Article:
Our ancestors were fully aware that the natural resources that sustained them must be conserved for the sustenance of future generations.

This deep connection between protecting biodiversity and protecting the ancient rituals and traditions has meant that there are still many beautiful examples of both of these in the present day. However in recent times this strong bond has become weaker and many rich traditions as well as vital ecosystems are rapidly being lost. Traditional knowledge of biodiversity is a source of great wealth of information. It provides a practical understanding of how long-term sustainable environmental conservation is possible. This knowledge has been tried and tested over the centuries and has helped to conserve the livelihoods of many civilisations and their surrounding ecosystems. Throughout India, designating areas of forest as Sacred Groves/Forest Temples has been the predominant traditional method of environmental conservation.

This tradition provides valuable practical methods, which can be utilised to restore and conserve the ecosystems that are so crucial for stabilising and regulating the global water cycle.


Sacred groves still exist in many countries around the world but nowadays the majority of them have been demolished or forgotten.

“Sacred forests have consistently been found to have higher species diversity than surrounding areas and, in some cases, even more than government-protected areas in similar regions. Sacred forests also contain a high diversity of medicinally important plants. In a study of five sacred groves in Kodagu (Karnataka,India), Boraiah et al. (2003) found that 60% of the regenerating species (136 of 241 species) were medicinally important.”   Download: Sacred Forests of India, Alison A. Ormsby et al., 2010.pdf  

In comparison to Western scientific conservation models, which advocate the creation of national parks and sanctuaries, the conservation of biodiversity in people-declared-managed sacred groves and peace parks has more chances of being adopted throughout mountain regions of the world. This may be due to the fact that they would be more intimately connected to the social life of the communities. Peace parks are a way of joining fragmented wildlife habitats by forming interconnected mosaics of protected areas and cross-border wildlife corridors, which allow for the free movement of animals and plant species. They offer conservation as a viable land-use option for the benefit of the local people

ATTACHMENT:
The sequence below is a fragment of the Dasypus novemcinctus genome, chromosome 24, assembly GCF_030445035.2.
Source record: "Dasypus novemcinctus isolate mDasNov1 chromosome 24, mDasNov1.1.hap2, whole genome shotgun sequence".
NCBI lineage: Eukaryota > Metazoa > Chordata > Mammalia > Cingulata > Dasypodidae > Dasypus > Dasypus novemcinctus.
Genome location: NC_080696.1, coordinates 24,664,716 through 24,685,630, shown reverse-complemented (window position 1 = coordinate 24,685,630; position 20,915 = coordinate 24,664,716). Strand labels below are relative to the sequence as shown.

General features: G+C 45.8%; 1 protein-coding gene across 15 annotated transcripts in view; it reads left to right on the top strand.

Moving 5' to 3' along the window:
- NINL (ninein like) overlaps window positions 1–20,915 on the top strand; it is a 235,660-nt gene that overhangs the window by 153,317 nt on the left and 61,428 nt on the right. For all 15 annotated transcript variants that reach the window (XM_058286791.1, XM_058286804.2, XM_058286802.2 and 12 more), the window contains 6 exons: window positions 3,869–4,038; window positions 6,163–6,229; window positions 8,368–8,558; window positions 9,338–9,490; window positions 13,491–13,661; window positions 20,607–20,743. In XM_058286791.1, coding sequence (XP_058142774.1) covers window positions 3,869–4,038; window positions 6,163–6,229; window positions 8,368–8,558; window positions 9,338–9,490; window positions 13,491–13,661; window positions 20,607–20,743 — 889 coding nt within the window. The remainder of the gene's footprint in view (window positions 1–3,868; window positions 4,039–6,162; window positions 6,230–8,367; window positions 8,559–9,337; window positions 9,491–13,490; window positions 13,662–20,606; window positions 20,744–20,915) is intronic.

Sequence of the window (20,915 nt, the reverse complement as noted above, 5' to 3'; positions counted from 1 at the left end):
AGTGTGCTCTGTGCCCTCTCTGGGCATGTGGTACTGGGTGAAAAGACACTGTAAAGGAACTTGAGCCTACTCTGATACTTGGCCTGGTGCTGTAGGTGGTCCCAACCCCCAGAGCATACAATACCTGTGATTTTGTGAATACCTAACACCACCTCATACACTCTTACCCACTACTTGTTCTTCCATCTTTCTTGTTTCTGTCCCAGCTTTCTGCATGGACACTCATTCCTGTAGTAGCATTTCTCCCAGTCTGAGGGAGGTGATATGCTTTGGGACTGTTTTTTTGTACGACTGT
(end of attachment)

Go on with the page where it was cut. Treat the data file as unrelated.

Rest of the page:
In these times of both environmental and economic crisis it is very important that the connecting of different communities, cultures and knowledge systems takes place.

“An inextricable link between present society and past in terms of biodiversity, culture, religious and ethnic heritage exists in sacred groves. Sacred groves are distributed across the globe, and diverse cultures recognize them in different ways encoding various rules for their protection.”   Download: The Sacred Groves and Their Significance in Conserving Biodiversity M.L. Khan et al., 2008.pdf  

The creation of numerous interconnected small sacred groves and/or ‘peace parks’ along with the preservation and restoration of existing ones could be a surprisingly effective way for protecting, conserving and increasing biodiversity. These could be connected by green corridors/ green belts. In mountain regions this would be particularly important in regulating the global water cycle, thus having far reaching impacts throughout the whole world for both present and future generations.

Sacred groves provide us with a reminder that human cultures and biodiversity have evolved together and that the encouragement of such a link is likely to be a key element in an ecologically and socially secure long-term sustainable future.

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